The Course of Grief

The amount of time a person grieves will depend on many factors, including the circumstances of the death, the nature of their relationship to the deceased and their own personal needs. The popular "stage theory," in which grief passes through five stages—denial, anger, bargaining, depression, and acceptance—may be appealing in that it makes it seem that loss can be controlled. However, research suggests that grief doesn't follow a set of stages. It's a more complicated, ongoing process that comes in waves.

As time goes by, the intensity of grief may lessen, but the person may still have periods when they feel intense emotions. Over time the cycle widens, with a gradual return to a more balanced state. Intense emotions tend to come and go. A 35-year study found that for some, grief fades only gradually, after many years have passed. Reflective thoughts and memories happen less frequently over time, but they may not stop completely, and many bereaved individuals maintain the sense of having an internal ongoing relationship with the person who died.

Prolonged or Complicated Grief

Approximately 10% of the population (or 1 out of every 10 people) experiences a prolonged, impairing reaction when they are grieving. This is called prolonged or complicated grief. This type of grief reaction is sometimes a combination of posttraumatic stress reactions and separation distress. It can include:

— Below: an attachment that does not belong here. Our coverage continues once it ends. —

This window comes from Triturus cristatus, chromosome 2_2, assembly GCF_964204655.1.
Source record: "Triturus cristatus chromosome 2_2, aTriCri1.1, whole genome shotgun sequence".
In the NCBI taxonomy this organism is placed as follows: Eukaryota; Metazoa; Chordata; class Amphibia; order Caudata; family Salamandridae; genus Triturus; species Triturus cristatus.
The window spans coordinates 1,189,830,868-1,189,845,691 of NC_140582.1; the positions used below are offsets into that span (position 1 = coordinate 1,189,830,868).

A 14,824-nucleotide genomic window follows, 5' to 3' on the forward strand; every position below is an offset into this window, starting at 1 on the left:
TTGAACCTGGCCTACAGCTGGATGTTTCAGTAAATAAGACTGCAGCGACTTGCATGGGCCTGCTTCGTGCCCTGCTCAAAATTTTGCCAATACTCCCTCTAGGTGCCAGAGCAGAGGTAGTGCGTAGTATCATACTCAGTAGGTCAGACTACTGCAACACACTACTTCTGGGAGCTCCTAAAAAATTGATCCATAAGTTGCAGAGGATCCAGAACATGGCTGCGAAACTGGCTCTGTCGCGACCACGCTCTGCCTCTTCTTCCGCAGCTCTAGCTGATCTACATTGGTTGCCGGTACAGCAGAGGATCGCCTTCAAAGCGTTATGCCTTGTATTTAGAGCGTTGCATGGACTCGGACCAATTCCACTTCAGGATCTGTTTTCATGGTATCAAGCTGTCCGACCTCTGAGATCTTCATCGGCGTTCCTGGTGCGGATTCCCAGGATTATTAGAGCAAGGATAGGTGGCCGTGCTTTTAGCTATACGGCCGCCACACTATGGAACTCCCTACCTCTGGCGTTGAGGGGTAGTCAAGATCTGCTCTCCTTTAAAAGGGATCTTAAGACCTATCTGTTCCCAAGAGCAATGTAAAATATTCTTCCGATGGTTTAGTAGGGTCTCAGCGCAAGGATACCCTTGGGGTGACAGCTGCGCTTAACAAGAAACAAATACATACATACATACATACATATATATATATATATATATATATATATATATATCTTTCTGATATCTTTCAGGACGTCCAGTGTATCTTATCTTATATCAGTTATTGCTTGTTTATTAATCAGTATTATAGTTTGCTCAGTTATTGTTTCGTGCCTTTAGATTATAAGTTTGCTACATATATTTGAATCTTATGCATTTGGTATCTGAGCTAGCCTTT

• Yearning or longing for the deceased
  • A feeling that life is unbearable
  • Preoccupation with or difficulty accepting the death
  • Intrusive, disturbing images, a sense of hopelessness
  • A wish to die to join the deceased
  • Avoidance of reminders of the death

The person may feel guilty about their behavior toward the deceased in life, or for living when the deceased person is not. They may feel that they caused or contributed to the death, that they should have prevented the death or that they should have been the one who died.

Complicated grief can be accompanied by:

  • Emotional numbness
  • Difficulty planning the future
  • Loss of identity
  • Feeling the future is cut short
  • Retreat from others
  • Anger and guilt over not having more typical grief reactions

If these reactions linger for months, cause significant distress or interfere with functioning, mental health treatment can help.

Sources

  • Bonanno, G. A., & Kaltman, S. (2001). The varieties of grief experience. Clinical Psychology Review, 21(5), 705-734. https://doi.org/10.1016/S0272-7358(00)00062-3